Cities are among the clearest of cases that design is never simply a technical process, and is not confined to those with the right credentials or the latest software
It’s easy to be sceptical about the power of design. Too many contemporary cityscapes look like an unhappy mix of bad design, design cliché, or no design at all. Well-meaning strategies to “design out” crime, promote social mix or overcome spatial division break down in the face of a paranoid urbanism of defended enclaves and entrenched inequalities. And too many design solutions for rational and “good” cities have produced their perverse opposites in ham-fisted zonings, degraded housing and dysfunctional infrastructures. Indeed, the best arguments that can be made for the power of design tend to come from its worst moments. If it’s questionable whether design can save us, there’s less question that it can damn us. The urban planner Kevin Lynch once wrote, “we find strong descriptions of place in most anti-utopias, where physical oppression abets social oppression in a very direct and circumstantial way”. It hardly needs underlining in the South African context that it’s easier to design environments that will isolate, alienate or repress people than spaces that will empower them. The devil, it seems, gets all the best designs.
No doubt it’s better for design to be ineffective—or merely decorative—than it is to be dystopic, but there is a need to think in a more critical way about what we mean by design, and who we think is engaged in it. An expanded sense of the term—one that speaks to the kind of complex problem a city is—includes not only physical designs but also legal and policy designs, economic arrangements, the design of organisations and processes, and the numerous designs for living in the city that are enacted by people making space for themselves in everyday, inconspicuous and ephemeral ways. The design of cities is, in part, a technical sphere in which architects and urban designers, planners, surveyors and engineers purposively organise urban space and construct built forms. But the shaping of buildings, spaces and streets happens as part of a much broader design context involving legal divisions, economic distributions, political deliberations, social institutions and interactions.
This raises the question of what becomes visible as design in the city, and which processes—in spite of their powers of city-making—remain hiding in plain sight: property rights and economic power, social hierarchies and solidarities, informal ties and organisations, unequal shares of vulnerability and risk, mundane practices of urban life. These less visible designs create the conditions under which anything gets built, occupied and inhabited in the city. Indeed, the nominal “designer” may have least of all to do with the ways in which different spaces come to be produced and consumed, shared or segregated, made and remade.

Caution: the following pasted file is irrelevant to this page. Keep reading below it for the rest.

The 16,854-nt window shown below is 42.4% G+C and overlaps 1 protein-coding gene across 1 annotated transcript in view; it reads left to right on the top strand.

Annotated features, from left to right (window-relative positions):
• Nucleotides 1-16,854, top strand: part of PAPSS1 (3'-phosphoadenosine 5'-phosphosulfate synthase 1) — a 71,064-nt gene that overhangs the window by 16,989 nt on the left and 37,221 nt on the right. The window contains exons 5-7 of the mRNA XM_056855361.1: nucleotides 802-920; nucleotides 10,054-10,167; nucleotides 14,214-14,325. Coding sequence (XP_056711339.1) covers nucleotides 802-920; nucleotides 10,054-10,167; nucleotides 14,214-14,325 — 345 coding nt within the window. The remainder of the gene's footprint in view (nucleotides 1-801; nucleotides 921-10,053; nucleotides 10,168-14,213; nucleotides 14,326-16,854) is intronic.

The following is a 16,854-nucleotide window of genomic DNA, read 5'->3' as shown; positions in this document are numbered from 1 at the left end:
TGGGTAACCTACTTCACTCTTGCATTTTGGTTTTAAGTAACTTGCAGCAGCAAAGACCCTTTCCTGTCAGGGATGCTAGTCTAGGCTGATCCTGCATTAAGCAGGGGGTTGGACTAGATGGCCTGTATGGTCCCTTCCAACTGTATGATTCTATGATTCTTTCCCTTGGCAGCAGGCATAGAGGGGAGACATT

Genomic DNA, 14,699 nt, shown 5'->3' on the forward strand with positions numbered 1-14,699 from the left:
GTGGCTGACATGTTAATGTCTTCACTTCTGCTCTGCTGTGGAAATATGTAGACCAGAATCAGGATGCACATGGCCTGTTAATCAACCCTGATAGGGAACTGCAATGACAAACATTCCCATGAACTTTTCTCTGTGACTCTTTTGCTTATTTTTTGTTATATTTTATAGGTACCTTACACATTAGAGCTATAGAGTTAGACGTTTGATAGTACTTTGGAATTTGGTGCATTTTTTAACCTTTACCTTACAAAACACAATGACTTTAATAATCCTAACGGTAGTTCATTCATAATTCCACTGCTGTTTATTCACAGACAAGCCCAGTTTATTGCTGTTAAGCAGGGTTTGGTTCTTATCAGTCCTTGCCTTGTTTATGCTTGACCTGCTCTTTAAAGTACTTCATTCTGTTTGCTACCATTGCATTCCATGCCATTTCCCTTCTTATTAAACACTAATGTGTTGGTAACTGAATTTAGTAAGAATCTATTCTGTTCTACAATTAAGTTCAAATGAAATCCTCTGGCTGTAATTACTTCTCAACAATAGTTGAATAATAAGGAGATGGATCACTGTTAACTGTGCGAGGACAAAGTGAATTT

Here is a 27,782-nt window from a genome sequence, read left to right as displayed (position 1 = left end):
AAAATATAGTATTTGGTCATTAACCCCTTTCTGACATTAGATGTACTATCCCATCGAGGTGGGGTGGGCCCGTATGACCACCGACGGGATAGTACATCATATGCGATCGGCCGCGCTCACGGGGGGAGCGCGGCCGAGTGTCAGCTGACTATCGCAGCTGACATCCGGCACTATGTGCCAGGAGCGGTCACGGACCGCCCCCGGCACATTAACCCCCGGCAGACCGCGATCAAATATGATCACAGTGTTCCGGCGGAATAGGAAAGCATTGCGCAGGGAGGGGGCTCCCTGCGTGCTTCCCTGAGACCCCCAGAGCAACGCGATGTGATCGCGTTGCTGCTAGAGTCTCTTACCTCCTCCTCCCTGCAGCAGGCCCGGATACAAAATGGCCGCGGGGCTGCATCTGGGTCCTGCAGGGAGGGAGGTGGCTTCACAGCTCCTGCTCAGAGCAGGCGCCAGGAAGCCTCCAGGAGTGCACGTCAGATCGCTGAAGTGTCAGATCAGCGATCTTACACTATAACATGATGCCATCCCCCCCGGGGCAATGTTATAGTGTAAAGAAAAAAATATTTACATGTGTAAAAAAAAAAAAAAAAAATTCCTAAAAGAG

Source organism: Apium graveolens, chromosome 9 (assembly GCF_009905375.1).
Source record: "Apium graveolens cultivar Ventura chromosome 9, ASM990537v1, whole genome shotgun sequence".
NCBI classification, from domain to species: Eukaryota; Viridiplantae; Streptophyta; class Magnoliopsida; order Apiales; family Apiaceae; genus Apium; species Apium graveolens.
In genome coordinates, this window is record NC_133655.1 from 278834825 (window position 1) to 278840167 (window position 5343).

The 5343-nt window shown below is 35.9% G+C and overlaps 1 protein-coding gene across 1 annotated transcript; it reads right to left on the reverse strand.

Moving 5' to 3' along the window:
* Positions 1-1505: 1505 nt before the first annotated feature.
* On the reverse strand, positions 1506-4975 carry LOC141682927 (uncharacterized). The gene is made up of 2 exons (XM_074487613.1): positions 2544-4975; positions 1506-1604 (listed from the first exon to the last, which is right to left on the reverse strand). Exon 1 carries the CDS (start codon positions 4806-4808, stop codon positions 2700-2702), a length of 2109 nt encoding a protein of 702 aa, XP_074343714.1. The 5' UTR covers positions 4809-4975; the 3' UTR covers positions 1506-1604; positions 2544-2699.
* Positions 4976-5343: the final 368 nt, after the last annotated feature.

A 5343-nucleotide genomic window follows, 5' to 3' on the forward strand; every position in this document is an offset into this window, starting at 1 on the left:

Too narrow a concept of design gives too much status or blame to agents (planners, engineers or architects) who may have relatively little power over how urban spaces ultimately are produced, and renders invisible other kinds of agency implicated in the making of buildings and cities (from financialised property schemes and foreign investors, pension funds and asset managers, to politicians and crime bosses). Talking about design in the city in this sense means going beyond questions of what goes where, to questions about who is getting it and how much. The physical forms of the city—distributions and densities of population; housing stock, public buildings, sites of work, leisure and consumption; the design of transport systems and other services; the balance between public and private space; the relation of the city to its environment—are products of social, economic and political designs before they become briefs for architects or engineers, if they ever do.
In a much more basic sense, a great deal of urban form is made not on the basis of conscious design objectives, but out of people’s intentions to do other things: to make a living; find a space to sleep; get from A to B, and on to Z according to routes and along paths unanticipated by any transport planner. What happens in a city happens as the result of innumerable more-or-less conscious designs on the part of its inhabitants: improvised or long-term, intentional or incidental, temporary or more permanent. This kind of demotic design raises questions about differential rights to make decisions over, and make physical interventions in, urban environments; and about variable claims to make, use and occupy city spaces. Design, simply, is what people do to cities: the “ordinary” inhabitants who make and remake their environments—not always, it should be said, under circumstances of their own choosing. These are practices of design that go beyond the master plan, the design commission and the competition entry, and which confuse any easy distinction between the expert and the ordinary, the qualified and the amateur, the formal and the “unplanned”.
Cities are among the clearest of cases that design is never simply a technical process, and is not confined to those with the right credentials or the latest software. The legal, economic and political conditions under which spaces are made are themselves powerful effects of design. And in the demotic grammar of city design, social actors spell out the conditions of their own lives and of their relations with others in ways that cannot be captured in blueprint. Ridding design of its saviour complex means seeing what the experts or the initiates do as part of an extended field of design that includes very different collaborators, quite different commitments, and more or less tolerable forms of compromise.
Fran Tonkiss is a professor of sociology and director of the Cities Programme at London School of Economics. She is the author of Cities by Design: The Social Life of Urban Form (Polity Press, 2013)